Newscast Media HOUSTON, TX–The uprising we saw in Tunisia and what we currently see in Egypt are happening because third world and developing countries tend to have collectivist cultures. In Africa there is a saying, “It takes a village to raise a child.” In other words, in a collectivist culture, people are encouraged to work in groups. It is one for all, all for one. It is a lot easier to mobilize and organize revolutionary events in collectivist cultures than it is in an individualistic culture.

America is an individualistic nation. An individualistic culture places more emphasis on personal achievement at the expense of group goals, resulting in a strong sense of competition, that’s the reason people have no problem abandoning their families and children just to pursue careers. It’s also the same reason why people in an individualistic culture have no problem dumping their parents in nursing homes at a certain age because the parents are then looked upon as inconveniences. You never see Asians, Latin American natives, African natives or even American Indians doing that to their parents. It’s because they come from collectivist cultures.

Since the American society is individualistic, the self-important “It’s all about me” attitude would cripple any effort to hold mass demonstrations that we see happening in third world countries. People in the US are more concerned about how they benefit personally, than how a group benefits collectively. As long as a person in an individualistic culture has a job, why should he or she care if a neighbor doesn’t have a job? Your boss can fire you anytime, yet you need to give your boss two weeks’ notice before switching careers. It is possible to live in a neighborhood without having contact with neighbors for two or three years in an individualistic culture. That would never happen in a collectivist society.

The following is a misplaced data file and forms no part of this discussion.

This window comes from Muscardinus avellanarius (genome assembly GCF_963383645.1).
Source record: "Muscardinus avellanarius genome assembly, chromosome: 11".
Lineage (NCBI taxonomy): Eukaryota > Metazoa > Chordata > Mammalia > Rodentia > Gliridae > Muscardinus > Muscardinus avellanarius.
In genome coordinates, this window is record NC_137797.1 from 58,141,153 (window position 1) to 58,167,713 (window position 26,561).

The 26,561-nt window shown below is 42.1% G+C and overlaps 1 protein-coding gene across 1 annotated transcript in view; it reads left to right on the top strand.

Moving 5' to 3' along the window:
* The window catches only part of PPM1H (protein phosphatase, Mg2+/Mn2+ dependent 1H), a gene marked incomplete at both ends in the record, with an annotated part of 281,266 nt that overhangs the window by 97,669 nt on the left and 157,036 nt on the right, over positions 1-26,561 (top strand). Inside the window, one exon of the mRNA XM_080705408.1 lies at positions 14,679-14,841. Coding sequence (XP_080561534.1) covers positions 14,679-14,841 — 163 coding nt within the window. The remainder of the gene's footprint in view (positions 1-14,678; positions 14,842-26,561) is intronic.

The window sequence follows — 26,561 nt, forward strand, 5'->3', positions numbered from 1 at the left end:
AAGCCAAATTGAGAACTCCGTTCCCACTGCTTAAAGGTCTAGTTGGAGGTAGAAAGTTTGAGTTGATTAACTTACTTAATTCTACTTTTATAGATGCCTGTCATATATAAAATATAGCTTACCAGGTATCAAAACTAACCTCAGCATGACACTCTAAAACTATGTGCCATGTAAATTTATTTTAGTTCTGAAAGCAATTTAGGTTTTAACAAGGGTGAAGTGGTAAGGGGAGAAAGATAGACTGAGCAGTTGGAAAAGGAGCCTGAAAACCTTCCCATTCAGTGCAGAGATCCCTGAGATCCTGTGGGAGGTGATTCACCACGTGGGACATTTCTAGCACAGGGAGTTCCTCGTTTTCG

In an individualistic culture when a person is invited for a job interview, the boss or supervisor on the other side of the desk is looking at the interviewee wondering, “I wonder how much work I can get out of this individual for the least amount of money?” The interviewee on the other hand is looking at the prospective employer wondering, “I wonder how money I can get out of this employer for the least amount of work?” It’s never about how a culture or community can mutually benefit from each other’s fruits of labor.